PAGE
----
Hundreds of marchers stood outside Douglass Homes on Saturday afternoon to protest police brutality and, in the shadow of Johns Hopkins Hospital, decried the Baltimore institution and what they called its legacy of racism.
The gathering marked the start of another day of protest in Baltimore and the country in the wake of the police killing of George Floyd on May 25 in Minneapolis.
At Hopkins, speakers recalled the famous case of Henrietta Lacks, a black woman whose cancer cell tissue was collected without her knowledge. They called Hopkins a “force of gentrification” in this majority black city. And they said Hopkins’ plan to suspend the creation of a private police force does not go far enough, demanding it be canceled.
Hundreds of people carried signs that urged Baltimore to defund its police force while proclaiming that Black Lives Matter.
The Rev. Annie Chambers said that God gave Floyd’s mother — who he cried out for before his death under the knee of a white police officer — a son who started a revolution. Now, people must continue to fight for justice.
“I’ve been fighting for 60 years for some peace, for some justice, for some human rights,” Chambers said. She led the crowd in chants of “Justice!” from the front of the caravan.
Dressed in full personal protective equipment amid the ongoing coronavirus pandemic, healthcare workers from Hopkins came outside to wave to the protesters, who marched by.
“George Floyd," they chanted. "Say his name.”
“Freddie Gray," they echoed. "Say his name.”
As the caravan made its way down Jefferson Street, Nellie McDaniel told her grandchildren to come outside and watch as the protests unfolding across the world made it to their neighborhood.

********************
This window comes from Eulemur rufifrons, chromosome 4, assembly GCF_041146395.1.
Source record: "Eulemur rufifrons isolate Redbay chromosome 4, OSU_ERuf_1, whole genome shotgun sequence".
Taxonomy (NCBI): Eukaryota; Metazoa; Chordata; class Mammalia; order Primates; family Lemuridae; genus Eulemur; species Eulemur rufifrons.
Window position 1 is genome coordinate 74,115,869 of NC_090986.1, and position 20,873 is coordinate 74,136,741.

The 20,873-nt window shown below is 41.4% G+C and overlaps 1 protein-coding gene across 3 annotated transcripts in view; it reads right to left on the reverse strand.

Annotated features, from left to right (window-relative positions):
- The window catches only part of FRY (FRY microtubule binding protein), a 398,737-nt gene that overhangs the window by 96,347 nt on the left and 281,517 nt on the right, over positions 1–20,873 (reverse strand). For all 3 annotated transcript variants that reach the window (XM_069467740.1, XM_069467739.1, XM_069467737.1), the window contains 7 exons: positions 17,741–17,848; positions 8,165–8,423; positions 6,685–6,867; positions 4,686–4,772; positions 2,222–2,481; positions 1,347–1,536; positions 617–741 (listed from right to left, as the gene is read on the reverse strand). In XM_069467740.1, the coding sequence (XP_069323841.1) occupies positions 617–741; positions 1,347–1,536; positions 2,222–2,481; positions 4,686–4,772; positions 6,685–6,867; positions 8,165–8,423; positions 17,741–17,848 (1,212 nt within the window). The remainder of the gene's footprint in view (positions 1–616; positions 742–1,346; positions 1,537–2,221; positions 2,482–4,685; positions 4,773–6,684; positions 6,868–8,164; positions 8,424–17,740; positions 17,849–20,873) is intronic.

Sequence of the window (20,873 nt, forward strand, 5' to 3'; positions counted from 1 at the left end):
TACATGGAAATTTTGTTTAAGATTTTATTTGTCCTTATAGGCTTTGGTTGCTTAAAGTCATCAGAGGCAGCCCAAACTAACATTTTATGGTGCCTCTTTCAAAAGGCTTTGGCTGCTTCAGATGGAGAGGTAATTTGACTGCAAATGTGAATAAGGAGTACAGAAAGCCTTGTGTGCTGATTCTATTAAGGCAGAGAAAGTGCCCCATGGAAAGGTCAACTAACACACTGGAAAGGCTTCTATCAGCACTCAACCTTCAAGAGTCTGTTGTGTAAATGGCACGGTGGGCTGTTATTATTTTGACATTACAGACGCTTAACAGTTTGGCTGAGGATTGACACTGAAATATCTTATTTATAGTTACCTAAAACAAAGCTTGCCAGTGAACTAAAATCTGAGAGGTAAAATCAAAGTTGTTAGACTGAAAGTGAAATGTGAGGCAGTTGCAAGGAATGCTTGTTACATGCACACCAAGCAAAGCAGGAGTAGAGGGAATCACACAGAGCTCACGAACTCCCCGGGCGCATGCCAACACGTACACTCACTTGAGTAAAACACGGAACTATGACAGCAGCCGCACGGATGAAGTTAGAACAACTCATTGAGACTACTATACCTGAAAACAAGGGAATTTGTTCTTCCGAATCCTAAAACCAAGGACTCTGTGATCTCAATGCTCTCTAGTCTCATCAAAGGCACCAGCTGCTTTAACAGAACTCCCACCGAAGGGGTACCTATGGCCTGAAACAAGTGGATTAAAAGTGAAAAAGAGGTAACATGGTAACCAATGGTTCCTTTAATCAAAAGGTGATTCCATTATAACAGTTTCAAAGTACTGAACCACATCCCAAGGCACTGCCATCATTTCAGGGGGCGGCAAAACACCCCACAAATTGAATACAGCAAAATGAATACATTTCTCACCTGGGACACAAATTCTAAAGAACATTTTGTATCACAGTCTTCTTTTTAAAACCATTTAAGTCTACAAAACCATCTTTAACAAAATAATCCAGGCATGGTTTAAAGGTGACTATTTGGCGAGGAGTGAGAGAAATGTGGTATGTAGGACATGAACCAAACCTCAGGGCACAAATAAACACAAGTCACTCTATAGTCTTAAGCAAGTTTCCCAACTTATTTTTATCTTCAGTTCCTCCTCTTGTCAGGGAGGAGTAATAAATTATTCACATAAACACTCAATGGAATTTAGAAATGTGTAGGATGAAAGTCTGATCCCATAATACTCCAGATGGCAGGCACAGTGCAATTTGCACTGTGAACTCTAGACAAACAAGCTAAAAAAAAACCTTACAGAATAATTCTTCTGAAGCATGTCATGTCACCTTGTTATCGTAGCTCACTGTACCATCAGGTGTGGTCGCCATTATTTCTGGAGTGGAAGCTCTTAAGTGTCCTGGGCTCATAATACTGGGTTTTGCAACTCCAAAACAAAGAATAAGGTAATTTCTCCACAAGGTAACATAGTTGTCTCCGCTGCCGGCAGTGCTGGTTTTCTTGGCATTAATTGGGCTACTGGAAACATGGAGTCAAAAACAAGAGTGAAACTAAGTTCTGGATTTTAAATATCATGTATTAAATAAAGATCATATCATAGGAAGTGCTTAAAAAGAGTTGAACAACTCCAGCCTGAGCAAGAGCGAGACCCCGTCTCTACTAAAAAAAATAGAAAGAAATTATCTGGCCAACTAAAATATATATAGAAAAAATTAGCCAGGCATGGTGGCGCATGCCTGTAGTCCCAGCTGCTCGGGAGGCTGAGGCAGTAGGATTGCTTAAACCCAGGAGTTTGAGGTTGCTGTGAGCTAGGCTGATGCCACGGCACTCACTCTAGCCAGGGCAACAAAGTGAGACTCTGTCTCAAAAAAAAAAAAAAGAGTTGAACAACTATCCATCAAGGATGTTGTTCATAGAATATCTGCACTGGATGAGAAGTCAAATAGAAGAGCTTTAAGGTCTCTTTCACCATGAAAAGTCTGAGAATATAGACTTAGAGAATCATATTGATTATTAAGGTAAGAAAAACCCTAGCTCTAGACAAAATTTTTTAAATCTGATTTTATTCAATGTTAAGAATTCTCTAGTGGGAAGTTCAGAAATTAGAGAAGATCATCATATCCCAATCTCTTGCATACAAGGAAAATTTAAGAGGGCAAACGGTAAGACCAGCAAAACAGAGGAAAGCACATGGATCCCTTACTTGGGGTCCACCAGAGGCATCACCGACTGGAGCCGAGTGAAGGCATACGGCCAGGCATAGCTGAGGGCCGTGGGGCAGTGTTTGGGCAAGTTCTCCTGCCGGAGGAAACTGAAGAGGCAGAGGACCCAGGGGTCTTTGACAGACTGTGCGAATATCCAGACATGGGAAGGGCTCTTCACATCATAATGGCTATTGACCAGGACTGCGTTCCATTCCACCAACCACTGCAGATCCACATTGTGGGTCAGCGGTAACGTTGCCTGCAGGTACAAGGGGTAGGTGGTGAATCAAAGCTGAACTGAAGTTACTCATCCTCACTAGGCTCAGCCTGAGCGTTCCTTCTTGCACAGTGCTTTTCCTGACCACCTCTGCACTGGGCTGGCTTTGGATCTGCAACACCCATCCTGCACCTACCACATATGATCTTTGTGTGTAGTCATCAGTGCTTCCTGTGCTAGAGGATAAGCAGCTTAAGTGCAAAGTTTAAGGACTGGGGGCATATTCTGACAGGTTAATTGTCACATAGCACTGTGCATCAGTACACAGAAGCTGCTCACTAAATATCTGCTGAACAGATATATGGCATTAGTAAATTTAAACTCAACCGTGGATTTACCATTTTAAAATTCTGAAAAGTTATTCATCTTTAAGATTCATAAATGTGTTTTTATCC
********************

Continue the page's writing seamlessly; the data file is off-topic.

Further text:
Serenity, who just celebrated her 7th birthday, held up her tablet and hit “record” as hundreds of people marched past her rowhome, waving signs that read, “Black Lives Matter.”
“Racism has not stopped,” McDaniel, 67, told her granddaughter. “That’s why we’re doing this.”
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“I want to do it!” shouted Serenity, throwing her hands in the hair, braids swinging. She said she wants to march for her friends and for her family.
She told her grandma that it looked like a lot of white people out there. “We’ve got other people helping us this time,” McDaniel responded.
The protest wrapped up at City Hall, where a day's worth of traffic had already left a grey sheen on top of the pink "DEFUND THE POLICE" mural painted the previous day.
Andre Powell from the Peoples Power Assembly closed out the march, calling for the abolition of the police department and urging protesters to get home safely. Powell’s organization, known for its protests against alleged police brutality, has operated since 2012 — though many members have been activists in Baltimore for decades — and has become a regular sponsor of protests in Baltimore since Floyd’s killing. “The turnout is fabulous,” he said afterward. “It exceeded what we expected.”
Several protesters held signs that said “Black Trans Lives Matter,” a commentary on the high number of black trans women killed each year. “There are many, many murders of black trans women that the police don’t really give a damn about,” Powell said. Two black trans women were killed this week: Riah Milton in Ohio and Dominique “Rem’mie” Fells in Philadelphia.
This month also marks Pride month for the Lesbian, Gay, Bisexual, Transgender and Queer community. Powell observed that the first Pride parade marked the anniversary of the 1969 Stonewall rebellion, which followed a routine police raid on a gay bar in New York’s Greenwich Village. “I feel like its sort of like the predecessor to the Black Lives Matter movement.”
Baltimore Sun reporter Nathan Ruiz contributed to this report.